[ux] Internet Censorship in Thailand: User Practices and Potential Threats

David Fifield david at bamsoftware.com
Sun Jul 9 15:00:40 UTC 2017

This survey of Internet use and censorship circumvention in Thailand has
a few things to say about Tor and how users find access tools in


Section 5.2
	Respondents’ current practices reveal general satisfaction with
	censorship circumvention tools’ ability to access blocked
	content, but also concerning trends about inaccurate or
	misinformed conceptions of the functions various tools offer and
	the actors behind blocked content.

Section 5.2.1
	Respondents reported that they were able to get around blocks
	using not only technical tools but also ad hoc methods (see
	Table 2). About 63 percent (n=144) had attempted to circumvent
	blocks before. Of those, about 90 percent (n=132) said their
	attempts were successful, indicating that existing tools were
	capable of circumventing the government’s current censorship

Section 5.2.2
	While a few survey and interview respondents described learning
	about proxies and VPNs from academic or media advocacy groups,
	most relied on repeated Google web searches. Trust in Google
	played a key part in this practice. Interviewee #6 said:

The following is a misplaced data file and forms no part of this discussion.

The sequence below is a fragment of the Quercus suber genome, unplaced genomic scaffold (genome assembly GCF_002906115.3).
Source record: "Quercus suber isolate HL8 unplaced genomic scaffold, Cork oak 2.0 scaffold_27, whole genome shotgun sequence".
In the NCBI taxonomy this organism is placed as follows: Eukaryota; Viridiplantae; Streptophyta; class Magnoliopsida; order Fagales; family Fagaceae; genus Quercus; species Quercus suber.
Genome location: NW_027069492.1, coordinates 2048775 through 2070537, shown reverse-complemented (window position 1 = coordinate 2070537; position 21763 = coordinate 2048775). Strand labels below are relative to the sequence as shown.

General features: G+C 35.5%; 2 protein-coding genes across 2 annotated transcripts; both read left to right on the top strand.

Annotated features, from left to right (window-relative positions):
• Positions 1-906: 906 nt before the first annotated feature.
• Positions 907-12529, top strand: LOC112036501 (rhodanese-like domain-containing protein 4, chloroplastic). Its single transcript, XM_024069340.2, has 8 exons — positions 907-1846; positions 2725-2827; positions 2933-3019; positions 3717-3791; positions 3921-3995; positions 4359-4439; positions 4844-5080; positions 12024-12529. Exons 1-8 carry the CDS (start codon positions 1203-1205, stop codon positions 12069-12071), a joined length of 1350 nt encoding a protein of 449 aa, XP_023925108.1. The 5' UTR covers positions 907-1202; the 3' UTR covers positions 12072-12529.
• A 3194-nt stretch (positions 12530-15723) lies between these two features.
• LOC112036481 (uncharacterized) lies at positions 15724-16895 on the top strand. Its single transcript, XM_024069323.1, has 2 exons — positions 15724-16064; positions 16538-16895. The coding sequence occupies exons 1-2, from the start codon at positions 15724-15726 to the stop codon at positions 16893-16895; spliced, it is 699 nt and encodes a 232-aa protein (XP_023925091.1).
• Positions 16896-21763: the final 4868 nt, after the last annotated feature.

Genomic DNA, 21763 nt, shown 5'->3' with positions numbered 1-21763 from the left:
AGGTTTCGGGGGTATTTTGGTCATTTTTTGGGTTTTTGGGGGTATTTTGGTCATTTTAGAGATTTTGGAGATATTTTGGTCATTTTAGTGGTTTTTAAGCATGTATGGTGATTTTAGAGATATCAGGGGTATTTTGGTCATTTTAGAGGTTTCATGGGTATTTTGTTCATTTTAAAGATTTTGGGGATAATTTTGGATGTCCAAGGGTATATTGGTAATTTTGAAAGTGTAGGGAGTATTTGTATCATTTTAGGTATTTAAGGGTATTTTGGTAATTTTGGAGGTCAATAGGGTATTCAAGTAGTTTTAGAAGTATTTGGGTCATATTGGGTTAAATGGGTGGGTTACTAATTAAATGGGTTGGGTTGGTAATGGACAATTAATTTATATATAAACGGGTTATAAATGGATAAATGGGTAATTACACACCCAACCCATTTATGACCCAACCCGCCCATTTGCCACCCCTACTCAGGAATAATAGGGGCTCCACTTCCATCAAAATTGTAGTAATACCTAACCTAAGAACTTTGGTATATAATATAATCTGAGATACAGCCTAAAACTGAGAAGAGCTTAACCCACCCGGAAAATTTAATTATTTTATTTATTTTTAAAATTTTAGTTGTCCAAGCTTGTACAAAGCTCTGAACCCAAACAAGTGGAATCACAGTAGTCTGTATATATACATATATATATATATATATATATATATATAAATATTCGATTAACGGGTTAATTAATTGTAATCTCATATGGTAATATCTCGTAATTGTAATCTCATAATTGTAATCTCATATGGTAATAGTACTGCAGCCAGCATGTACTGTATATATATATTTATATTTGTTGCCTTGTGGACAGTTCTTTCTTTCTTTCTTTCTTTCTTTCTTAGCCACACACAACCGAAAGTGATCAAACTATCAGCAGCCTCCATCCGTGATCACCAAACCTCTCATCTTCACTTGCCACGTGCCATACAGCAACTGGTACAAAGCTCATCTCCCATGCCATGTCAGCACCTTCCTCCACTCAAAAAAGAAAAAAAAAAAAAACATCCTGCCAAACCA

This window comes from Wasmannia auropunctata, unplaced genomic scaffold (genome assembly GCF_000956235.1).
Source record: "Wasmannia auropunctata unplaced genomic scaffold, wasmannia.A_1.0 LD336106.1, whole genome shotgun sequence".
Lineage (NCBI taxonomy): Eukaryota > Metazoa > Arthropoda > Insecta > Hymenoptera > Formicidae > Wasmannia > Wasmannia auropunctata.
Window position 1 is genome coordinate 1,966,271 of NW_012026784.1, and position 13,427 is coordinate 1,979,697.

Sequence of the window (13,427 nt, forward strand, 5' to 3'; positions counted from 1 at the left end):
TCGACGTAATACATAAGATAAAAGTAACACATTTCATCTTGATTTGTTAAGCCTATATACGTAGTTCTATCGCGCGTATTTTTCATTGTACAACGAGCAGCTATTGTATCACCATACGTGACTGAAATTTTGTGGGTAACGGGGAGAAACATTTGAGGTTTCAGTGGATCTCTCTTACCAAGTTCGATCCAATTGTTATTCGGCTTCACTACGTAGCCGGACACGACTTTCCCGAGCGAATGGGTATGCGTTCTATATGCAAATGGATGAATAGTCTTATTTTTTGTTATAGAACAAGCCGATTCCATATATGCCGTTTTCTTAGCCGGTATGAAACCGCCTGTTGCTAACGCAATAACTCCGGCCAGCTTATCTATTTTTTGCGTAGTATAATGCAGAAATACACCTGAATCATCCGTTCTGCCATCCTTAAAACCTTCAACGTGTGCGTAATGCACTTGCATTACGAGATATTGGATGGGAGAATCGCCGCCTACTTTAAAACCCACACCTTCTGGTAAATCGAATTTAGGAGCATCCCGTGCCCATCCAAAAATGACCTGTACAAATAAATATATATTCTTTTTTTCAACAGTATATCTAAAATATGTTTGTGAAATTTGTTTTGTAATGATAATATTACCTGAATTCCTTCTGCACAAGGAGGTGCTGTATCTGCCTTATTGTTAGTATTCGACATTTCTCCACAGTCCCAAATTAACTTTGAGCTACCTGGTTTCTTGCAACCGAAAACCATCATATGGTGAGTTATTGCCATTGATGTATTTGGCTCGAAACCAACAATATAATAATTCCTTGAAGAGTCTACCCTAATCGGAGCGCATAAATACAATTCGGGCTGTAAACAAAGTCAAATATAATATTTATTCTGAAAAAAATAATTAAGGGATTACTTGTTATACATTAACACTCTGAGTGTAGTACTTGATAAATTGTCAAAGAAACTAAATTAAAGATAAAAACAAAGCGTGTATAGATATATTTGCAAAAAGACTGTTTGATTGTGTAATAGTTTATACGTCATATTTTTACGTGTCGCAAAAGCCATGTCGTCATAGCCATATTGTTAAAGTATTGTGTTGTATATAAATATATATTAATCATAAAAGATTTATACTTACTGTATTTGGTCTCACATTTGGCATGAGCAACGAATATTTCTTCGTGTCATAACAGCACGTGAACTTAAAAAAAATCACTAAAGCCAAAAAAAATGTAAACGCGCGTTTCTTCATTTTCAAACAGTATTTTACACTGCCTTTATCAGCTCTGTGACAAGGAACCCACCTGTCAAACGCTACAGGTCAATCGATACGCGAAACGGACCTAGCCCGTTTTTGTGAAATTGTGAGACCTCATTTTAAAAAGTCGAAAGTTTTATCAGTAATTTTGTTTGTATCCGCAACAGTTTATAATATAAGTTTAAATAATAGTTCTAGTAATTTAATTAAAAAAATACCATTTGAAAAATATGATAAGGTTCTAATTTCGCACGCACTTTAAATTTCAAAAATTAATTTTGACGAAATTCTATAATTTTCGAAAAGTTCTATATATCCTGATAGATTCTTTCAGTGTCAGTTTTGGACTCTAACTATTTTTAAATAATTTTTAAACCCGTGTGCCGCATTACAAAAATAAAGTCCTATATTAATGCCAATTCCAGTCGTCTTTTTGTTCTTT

“First thing I just go onto Google and search ‘proxy server.’
	Click, click, I get it, and that’s what I go through. I kind of
	trust Google to have the best ones on top, since the SEO will
	push those to the top. So I’ll do the first two that are not

	Experiences of strict repression also motivated respondents to
	adopt stronger resistance tools. Interviewee #9 learned to use
	Tor when Facebook was briefly blocked after the 2014 coup. This
	use of an anonymous service to log into an individually
	identifiable social media account is not necessarily a
	contradiction, as Tor protects one’s browsing habits, location,
	and identity from ISPs and other upstream surveillance. In this
	case, Interviewee #9 perceived Tor as the strongest, most
	complex tool available to overcome an unusual, crisis-indicating
	block of Facebook. After Facebook was unblocked, she stopped
	using Tor due to the time and effort required. 

Section 5.4.2
	Respondents’ common reactionary strategy of searching for a new
	proxy or other tool every time they encountered blocked content
	gave them more opportunities to be compromised by malicious or
	unreliable tools. Interviewees were aware that this was not an
	optimal strategy, but did not perceive any better, immediately
	available alternatives. Several interviewees asked interviewers
	for tool selection advice, with questions about malware,
	suspicious ads, and trustworthy sources beyond Google searches. 

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